Congratulations to one of our 2022 grantees!

We are thrilled to fund Dr Alya Karame of the American University of Beirut, Lebanon. So what is the project?

About the project:

This project will see the publication of an important new book, one which explores a previously unstudied corpus of Eastern Qurans that sheds new light on the Medieval Islamic world. 

These beautiful Qurans were produced under the Ghaznavid and Ghurid dynasties (11th-13th centuries CE) that consecutively ruled over large expanses of land that stretched from Iran to the Indus. The book explores their often under-studied worlds to understand these Qurans’ exciting social, religious, and political contexts, and to let readers delve into a fascinating area of history. For example, some of the manuscripts were commissioned by mighty rulers and elites to show off their piety and power; others were intended as amuletic objects that protected their owners from worries and woes; others still were physical sites for the expression of religious debates. Each one offers a further glimpse into a thrilling past.

As the first ever detailed study of these manuscripts, the volume approaches the Quran as both a holy book and an artistic object, exploring these manuscripts’ little known artistic production and use. Importantly, the book addresses how the peripheries of the Islamic World were producing original and high-quality masterpieces, challenging traditional assumptions that art and inspiration were just diffused from the political centres. This volume shows how such peripheries could produce their own styles and deigns of mesmerising quality, and it is a much needed addition to the history of the Quran.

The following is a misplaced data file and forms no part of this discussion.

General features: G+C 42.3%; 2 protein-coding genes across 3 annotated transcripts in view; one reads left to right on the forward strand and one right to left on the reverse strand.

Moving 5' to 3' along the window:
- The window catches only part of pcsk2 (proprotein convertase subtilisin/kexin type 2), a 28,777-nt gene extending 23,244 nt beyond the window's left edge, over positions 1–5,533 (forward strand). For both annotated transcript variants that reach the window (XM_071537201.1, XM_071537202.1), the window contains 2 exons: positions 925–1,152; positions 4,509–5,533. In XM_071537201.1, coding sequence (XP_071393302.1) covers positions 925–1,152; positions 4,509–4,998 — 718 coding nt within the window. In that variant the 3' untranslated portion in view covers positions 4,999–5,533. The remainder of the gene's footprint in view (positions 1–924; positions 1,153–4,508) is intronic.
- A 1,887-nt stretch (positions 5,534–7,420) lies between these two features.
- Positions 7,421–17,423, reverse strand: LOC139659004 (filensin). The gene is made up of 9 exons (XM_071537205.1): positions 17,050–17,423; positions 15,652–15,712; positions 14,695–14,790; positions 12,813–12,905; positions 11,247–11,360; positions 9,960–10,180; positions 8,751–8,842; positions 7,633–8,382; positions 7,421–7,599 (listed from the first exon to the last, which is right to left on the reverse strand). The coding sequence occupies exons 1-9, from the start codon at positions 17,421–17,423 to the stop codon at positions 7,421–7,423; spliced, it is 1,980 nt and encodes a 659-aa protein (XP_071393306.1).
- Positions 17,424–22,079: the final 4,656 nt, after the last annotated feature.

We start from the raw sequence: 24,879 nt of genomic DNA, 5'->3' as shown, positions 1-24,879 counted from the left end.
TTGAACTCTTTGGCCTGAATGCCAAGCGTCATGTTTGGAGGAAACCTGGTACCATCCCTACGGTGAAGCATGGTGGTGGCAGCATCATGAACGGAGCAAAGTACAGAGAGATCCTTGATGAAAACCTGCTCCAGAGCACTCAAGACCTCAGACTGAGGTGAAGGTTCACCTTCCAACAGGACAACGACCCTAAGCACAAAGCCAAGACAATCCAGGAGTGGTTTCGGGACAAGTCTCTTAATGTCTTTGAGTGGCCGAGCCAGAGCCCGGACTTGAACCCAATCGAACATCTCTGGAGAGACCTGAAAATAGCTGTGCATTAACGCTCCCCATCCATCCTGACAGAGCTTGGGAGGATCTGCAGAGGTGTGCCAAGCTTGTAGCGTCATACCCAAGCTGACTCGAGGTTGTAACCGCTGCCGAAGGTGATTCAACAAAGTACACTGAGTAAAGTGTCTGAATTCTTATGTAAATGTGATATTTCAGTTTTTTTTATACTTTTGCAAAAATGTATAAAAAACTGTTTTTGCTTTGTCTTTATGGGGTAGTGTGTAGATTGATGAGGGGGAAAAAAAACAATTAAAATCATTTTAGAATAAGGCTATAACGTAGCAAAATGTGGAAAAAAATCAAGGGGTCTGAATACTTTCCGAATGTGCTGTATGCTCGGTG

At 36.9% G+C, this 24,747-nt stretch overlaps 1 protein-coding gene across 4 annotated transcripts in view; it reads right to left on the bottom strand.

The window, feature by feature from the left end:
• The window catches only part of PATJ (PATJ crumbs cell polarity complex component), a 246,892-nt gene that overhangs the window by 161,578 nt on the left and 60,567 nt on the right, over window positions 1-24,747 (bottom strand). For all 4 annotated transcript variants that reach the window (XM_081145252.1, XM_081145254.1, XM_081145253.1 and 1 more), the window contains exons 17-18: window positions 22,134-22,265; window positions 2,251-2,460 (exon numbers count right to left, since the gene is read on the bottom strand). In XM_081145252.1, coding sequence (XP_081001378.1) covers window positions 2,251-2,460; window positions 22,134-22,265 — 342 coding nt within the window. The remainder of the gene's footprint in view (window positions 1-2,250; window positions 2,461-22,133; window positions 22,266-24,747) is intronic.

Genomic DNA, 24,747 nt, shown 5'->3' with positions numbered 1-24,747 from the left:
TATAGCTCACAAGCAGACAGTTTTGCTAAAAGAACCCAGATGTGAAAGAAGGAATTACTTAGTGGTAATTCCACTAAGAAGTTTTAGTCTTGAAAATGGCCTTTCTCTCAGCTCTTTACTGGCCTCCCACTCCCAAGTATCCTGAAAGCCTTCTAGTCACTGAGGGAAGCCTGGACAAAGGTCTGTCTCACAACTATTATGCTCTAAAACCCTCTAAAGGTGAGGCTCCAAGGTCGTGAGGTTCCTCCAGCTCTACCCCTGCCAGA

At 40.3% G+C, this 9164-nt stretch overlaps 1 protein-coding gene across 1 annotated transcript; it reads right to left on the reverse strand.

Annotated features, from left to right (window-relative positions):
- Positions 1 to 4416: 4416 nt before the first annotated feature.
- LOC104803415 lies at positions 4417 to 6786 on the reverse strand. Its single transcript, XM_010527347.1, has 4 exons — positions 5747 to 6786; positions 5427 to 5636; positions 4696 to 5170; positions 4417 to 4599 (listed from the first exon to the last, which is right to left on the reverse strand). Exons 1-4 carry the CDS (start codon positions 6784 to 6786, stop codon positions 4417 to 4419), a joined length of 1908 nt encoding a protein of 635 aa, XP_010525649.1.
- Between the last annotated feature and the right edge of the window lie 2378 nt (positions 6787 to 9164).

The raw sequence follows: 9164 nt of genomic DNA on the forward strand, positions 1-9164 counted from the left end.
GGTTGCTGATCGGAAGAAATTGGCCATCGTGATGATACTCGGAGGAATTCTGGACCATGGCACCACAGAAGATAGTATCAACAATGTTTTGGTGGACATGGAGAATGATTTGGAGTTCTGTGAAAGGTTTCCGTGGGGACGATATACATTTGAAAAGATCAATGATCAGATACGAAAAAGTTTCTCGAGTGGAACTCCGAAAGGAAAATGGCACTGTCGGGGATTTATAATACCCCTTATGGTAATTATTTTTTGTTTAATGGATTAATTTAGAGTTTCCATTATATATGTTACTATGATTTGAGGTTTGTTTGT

About the grantee:

​Alya Karame is trained as an Islamic art historian after having been a graphic designer with an interest in the visual culture of the region. She held a number of fellowships in Beirut, Oxford and Berlin after completing her PhD in Islamic Art History at the University of Edinburgh and her MA in History of Art & Archaeology at the School of Oriental and African Studies. She was the recipient of a number of awards in support of her research and field trips.

In the last few years, she lectured widely on her work and led workshops on the Quran in museums and academic institutions. Using novel methodologies that cull from the fields of art history, anthropology and cultural history, Alya opens the study of the Quran as an object and makes it relevant to those interested in the cultural production of the region. She is currently working on her book project.​

Congratulations Dr Karame!